Kuwait, officially the State of Kuwait, is an Arab country at the northeastern edge of the Arabian peninsula. The country has 17,820 square kilometers (6,880 square miles) of land with a population estimated at 4,266,651, which includes over one million Kuwaitis and more than two million expatriates.
The previous official census recording the population of Kuwait occurred in 2005 and showed 2,213,403 million people living in the country with a population density of 200.2 people per square kilometer (518.4 people per square mile).
While 70% of the country's population is comprised of expatriates, about 60% of the total population is Arab, which includes expatriates. The largest expat communities in the country are Indians and Egyptians. Between 2005 and 2006, the number of native Kuwaitis increased only 3.3% while the number of foreigners increased 6.7%. The government and people of Kuwait view the high level of non-national workers in the country as a serious problem, which led to an announcement in 2013 that Kuwait would attempt to reduce the number of expatriates in the country by 100,000 per year over the next decade.
There are a number of native groups in Kuwait, including Arabs from Najd, Iraq, Bahrain and eastern Arabia, as well as ethnic Persians. The Baharna ethnic group is the indigenous people of the Bahrain and Eastern Province and Saudi Arabia, while the Najrdis are Sunni Arabs from Najd in central Arabia. Estimates from 2013 break down the ethnic groups as:
- Kuwait 31.3%
- other Arab 27.9%
- South Asian 37.8%
- African 1.9%
- other 1.1%
The number of Indians in Kuwait totals 825,000, which includes Indian expatriates and Kuwaiti citizens of Indian origin or descent. Indians represent the largest community, many of whom work in business and service fields. The Indian population alone is seen as an extension of Kuwaiti heritage in India, and their large population is not viewed as a problem. Egyptians are the largest Arab community in Kuwait with a population of over 500,000.
The non-national population of Kuwait is estimated as follows:
- Indians, 825,000
- Egyptians, 517,973
- Bangladeshis, 181,265
- Syrians, 140,000
- Pakistanis, 126,000
- Filipinos, 185,788
- Sri Lankans, 130,000
- Ethiopians, 74,000
- Jordanian and Palestinian, 10,000
- Nepalians, 62,000
- Iranians, 50,000
- Lebanese, 42,000
- Indonesians, 8,887
- Iraqis, 16,000
- Afghans, 15,000
- Americans, 13,000 (30,000 including armed forces)
- Yemeni, 11,000
25.32% of Kuwait's population is under the age of 15; 15.21% are between the age of 15 and 24; 52.32% are between 25 and 54; 4.82% are between 55 and 64 and just 2.33% of the population is 65 and older. The median age in Kuwait is currently 29 years. The population pyramid of Kuwait shows an unbalanced structure for working-age groups due to high immigration rates and a large reliance on foreign labor.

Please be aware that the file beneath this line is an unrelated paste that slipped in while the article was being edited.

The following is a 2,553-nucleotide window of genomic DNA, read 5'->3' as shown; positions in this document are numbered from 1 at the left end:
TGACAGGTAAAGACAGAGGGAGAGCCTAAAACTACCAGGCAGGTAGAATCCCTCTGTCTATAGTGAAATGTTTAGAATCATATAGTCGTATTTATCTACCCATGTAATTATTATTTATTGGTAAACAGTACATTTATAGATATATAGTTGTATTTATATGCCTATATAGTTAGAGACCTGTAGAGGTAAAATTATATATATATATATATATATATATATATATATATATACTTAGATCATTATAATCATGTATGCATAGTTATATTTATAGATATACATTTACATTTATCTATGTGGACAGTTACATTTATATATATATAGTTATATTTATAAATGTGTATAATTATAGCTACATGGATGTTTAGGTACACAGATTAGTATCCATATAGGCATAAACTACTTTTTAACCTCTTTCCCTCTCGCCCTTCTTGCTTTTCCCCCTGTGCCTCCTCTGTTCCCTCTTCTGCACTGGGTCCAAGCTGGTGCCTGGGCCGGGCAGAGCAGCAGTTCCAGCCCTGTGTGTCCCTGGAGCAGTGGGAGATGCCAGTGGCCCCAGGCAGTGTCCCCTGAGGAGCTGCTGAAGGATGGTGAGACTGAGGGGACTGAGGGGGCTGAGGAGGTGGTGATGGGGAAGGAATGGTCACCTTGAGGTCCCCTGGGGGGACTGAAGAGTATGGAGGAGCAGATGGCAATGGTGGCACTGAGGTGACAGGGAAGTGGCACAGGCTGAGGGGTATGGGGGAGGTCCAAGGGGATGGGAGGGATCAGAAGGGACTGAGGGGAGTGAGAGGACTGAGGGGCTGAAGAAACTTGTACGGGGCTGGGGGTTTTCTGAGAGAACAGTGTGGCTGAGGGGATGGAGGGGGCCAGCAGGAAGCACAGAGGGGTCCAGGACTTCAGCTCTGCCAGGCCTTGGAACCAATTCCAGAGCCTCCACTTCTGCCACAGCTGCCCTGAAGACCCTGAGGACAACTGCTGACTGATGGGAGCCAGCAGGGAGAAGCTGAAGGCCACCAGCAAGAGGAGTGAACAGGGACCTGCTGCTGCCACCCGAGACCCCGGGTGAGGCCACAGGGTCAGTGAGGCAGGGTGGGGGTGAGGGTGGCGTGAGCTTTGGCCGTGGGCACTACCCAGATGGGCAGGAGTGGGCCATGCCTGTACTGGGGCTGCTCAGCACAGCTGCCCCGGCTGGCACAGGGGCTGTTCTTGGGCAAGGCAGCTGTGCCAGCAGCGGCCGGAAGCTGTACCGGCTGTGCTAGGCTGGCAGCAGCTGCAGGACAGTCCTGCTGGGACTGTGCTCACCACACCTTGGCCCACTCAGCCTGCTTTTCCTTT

Kuwait Religion, Economy and Politics
Most people in Kuwait are Muslim and Arabic is the official language of the nation, however there are about 450,000 expatriate Christians, 600,000 Hindus, and 100,000 Buddhists. About 70% of the Muslims in Kuwait are Sunni while 30% are Shia.
Kuwait has a high life expectancy, as well as low maternal and infant mortality rates. These numbers come in at a life expectancy of 78.2 years of age, a maternal mortality rate of 4/100,000 live births, and an infant mortality rate of 7 deaths per 1,000 live births. In addition, the total fertility rate is 2.48 children born per woman while the contraceptive prevalence is relatively high. It's estimated that the total fertility will decline to reach 2.1 (the same as the replacement level fertility) by 2035, while the youth population will also decline.
Kuwait Population History
The land that is now Kuwait was part of the Ottoman Empire in the 1600s, with settlers arriving in the area 100 years later. Fearing that Turkey would try to take control of the country, the government in Kuwait struck a deal to become a protectorate of Britain in 1899.
Oil reserves were found in the country in 1937, significantly altering Kuwait's economy and allowing them to improve their infrastructure. Kuwait became independent of Britain in 1961 and they joined the Arab League. Kuwait supported Iraq in the Iran-Iraq war in 1980, but ten years later Iraq invaded and annexed Kuwait, leading to UN-backed aerial bombings in both Iraq and Kuwait. A second war with Iraq began around 2003 with the US leading an oust of the Iraqi leader Saddam Hussein.